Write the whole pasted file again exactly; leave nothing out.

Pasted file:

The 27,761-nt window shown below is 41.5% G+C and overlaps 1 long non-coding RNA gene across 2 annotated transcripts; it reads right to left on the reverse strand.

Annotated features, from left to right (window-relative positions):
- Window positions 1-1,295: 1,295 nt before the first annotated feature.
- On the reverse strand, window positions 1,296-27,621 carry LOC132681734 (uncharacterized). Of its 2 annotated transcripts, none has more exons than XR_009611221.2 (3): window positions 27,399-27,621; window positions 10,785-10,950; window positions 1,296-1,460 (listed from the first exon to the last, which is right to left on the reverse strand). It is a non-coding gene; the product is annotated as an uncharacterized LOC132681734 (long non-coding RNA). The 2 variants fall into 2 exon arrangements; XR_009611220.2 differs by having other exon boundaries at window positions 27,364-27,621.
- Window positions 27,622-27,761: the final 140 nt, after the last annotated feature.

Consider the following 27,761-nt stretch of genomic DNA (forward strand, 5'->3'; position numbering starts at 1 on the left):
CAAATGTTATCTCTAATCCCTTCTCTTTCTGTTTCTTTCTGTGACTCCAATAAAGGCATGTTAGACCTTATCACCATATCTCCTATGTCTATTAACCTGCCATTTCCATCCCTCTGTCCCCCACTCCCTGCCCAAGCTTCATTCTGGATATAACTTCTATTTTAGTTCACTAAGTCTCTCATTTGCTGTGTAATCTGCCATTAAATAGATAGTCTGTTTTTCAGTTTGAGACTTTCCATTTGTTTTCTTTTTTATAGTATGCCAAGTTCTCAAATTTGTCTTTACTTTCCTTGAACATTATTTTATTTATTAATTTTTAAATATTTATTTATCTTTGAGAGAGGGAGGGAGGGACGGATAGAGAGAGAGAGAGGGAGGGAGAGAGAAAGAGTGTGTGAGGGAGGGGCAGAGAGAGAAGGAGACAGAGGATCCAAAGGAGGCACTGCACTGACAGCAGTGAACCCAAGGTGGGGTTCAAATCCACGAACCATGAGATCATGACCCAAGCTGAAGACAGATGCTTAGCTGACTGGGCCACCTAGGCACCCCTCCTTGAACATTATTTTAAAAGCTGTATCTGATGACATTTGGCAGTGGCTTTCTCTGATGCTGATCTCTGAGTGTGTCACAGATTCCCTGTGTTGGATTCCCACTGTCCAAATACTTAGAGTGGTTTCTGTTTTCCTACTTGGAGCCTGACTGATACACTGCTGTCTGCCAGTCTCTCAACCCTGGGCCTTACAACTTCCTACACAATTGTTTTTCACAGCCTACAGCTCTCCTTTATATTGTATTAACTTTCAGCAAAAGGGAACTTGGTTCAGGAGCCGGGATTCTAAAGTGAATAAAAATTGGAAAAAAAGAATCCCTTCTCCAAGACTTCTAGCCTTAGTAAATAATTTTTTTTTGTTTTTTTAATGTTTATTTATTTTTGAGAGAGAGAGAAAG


The 27,761-nt window shown below is 41.5% G+C and overlaps 1 long non-coding RNA gene across 2 annotated transcripts; it reads right to left on the reverse strand.

Annotated features, from left to right (window-relative positions):
- Window positions 1-1,295: 1,295 nt before the first annotated feature.
- On the reverse strand, window positions 1,296-27,621 carry LOC132681734 (uncharacterized). Of its 2 annotated transcripts, none has more exons than XR_009611221.2 (3): window positions 27,399-27,621; window positions 10,785-10,950; window positions 1,296-1,460 (listed from the first exon to the last, which is right to left on the reverse strand). It is a non-coding gene; the product is annotated as an uncharacterized LOC132681734 (long non-coding RNA). The 2 variants fall into 2 exon arrangements; XR_009611220.2 differs by having other exon boundaries at window positions 27,364-27,621.
- Window positions 27,622-27,761: the final 140 nt, after the last annotated feature.

Consider the following 27,761-nt stretch of genomic DNA (forward strand, 5'->3'; position numbering starts at 1 on the left):
CAAATGTTATCTCTAATCCCTTCTCTTTCTGTTTCTTTCTGTGACTCCAATAAAGGCATGTTAGACCTTATCACCATATCTCCTATGTCTATTAACCTGCCATTTCCATCCCTCTGTCCCCCACTCCCTGCCCAAGCTTCATTCTGGATATAACTTCTATTTTAGTTCACTAAGTCTCTCATTTGCTGTGTAATCTGCCATTAAATAGATAGTCTGTTTTTCAGTTTGAGACTTTCCATTTGTTTTCTTTTTTATAGTATGCCAAGTTCTCAAATTTGTCTTTACTTTCCTTGAACATTATTTTATTTATTAATTTTTAAATATTTATTTATCTTTGAGAGAGGGAGGGAGGGACGGATAGAGAGAGAGAGAGGGAGGGAGAGAGAAAGAGTGTGTGAGGGAGGGGCAGAGAGAGAAGGAGACAGAGGATCCAAAGGAGGCACTGCACTGACAGCAGTGAACCCAAGGTGGGGTTCAAATCCACGAACCATGAGATCATGACCCAAGCTGAAGACAGATGCTTAGCTGACTGGGCCACCTAGGCACCCCTCCTTGAACATTATTTTAAAAGCTGTATCTGATGACATTTGGCAGTGGCTTTCTCTGATGCTGATCTCTGAGTGTGTCACAGATTCCCTGTGTTGGATTCCCACTGTCCAAATACTTAGAGTGGTTTCTGTTTTCCTACTTGGAGCCTGACTGATACACTGCTGTCTGCCAGTCTCTCAACCCTGGGCCTTACAACTTCCTACACAATTGTTTTTCACAGCCTACAGCTCTCCTTTATATTGTATTAACTTTCAGCAAAAGGGAACTTGGTTCAGGAGCCGGGATTCTAAAGTGAATAAAAATTGGAAAAAAAGAATCCCTTCTCCAAGACTTCTAGCCTTAGTAAATAATTTTTTTTTGTTTTTTTAATGTTTATTTATTTTTGAGAGAGAGAGAAAG